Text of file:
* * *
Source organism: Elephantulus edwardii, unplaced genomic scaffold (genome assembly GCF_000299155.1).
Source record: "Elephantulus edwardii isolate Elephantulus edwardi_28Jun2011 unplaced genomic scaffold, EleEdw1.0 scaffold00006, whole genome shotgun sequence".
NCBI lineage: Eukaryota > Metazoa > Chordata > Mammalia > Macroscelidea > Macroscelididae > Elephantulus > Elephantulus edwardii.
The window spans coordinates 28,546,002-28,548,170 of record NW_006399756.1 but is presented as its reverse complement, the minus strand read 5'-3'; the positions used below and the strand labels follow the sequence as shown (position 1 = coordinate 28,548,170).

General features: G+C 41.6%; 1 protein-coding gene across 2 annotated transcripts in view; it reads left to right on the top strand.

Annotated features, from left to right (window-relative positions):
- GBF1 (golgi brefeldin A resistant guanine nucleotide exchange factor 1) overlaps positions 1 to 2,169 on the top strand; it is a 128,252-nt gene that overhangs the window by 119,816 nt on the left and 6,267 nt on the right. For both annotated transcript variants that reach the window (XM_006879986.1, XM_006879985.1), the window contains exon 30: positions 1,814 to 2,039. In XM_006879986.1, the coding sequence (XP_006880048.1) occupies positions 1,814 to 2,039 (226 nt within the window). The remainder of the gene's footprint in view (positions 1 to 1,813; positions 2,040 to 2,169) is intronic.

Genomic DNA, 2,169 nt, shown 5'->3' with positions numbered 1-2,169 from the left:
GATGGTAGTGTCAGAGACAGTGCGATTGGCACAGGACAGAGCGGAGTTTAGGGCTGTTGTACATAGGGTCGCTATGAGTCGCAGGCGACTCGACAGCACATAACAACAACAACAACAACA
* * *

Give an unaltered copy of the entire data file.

Source organism: Elephantulus edwardii, unplaced genomic scaffold (genome assembly GCF_000299155.1).
Source record: "Elephantulus edwardii isolate Elephantulus edwardi_28Jun2011 unplaced genomic scaffold, EleEdw1.0 scaffold00006, whole genome shotgun sequence".
NCBI lineage: Eukaryota > Metazoa > Chordata > Mammalia > Macroscelidea > Macroscelididae > Elephantulus > Elephantulus edwardii.
The window spans coordinates 28,546,002-28,548,170 of record NW_006399756.1 but is presented as its reverse complement, the minus strand read 5'-3'; the positions used below and the strand labels follow the sequence as shown (position 1 = coordinate 28,548,170).

General features: G+C 41.6%; 1 protein-coding gene across 2 annotated transcripts in view; it reads left to right on the top strand.

Annotated features, from left to right (window-relative positions):
- GBF1 (golgi brefeldin A resistant guanine nucleotide exchange factor 1) overlaps positions 1 to 2,169 on the top strand; it is a 128,252-nt gene that overhangs the window by 119,816 nt on the left and 6,267 nt on the right. For both annotated transcript variants that reach the window (XM_006879986.1, XM_006879985.1), the window contains exon 30: positions 1,814 to 2,039. In XM_006879986.1, the coding sequence (XP_006880048.1) occupies positions 1,814 to 2,039 (226 nt within the window). The remainder of the gene's footprint in view (positions 1 to 1,813; positions 2,040 to 2,169) is intronic.

Genomic DNA, 2,169 nt, shown 5'->3' with positions numbered 1-2,169 from the left:
GATGGTAGTGTCAGAGACAGTGCGATTGGCACAGGACAGAGCGGAGTTTAGGGCTGTTGTACATAGGGTCGCTATGAGTCGCAGGCGACTCGACAGCACATAACAACAACAACAACAACA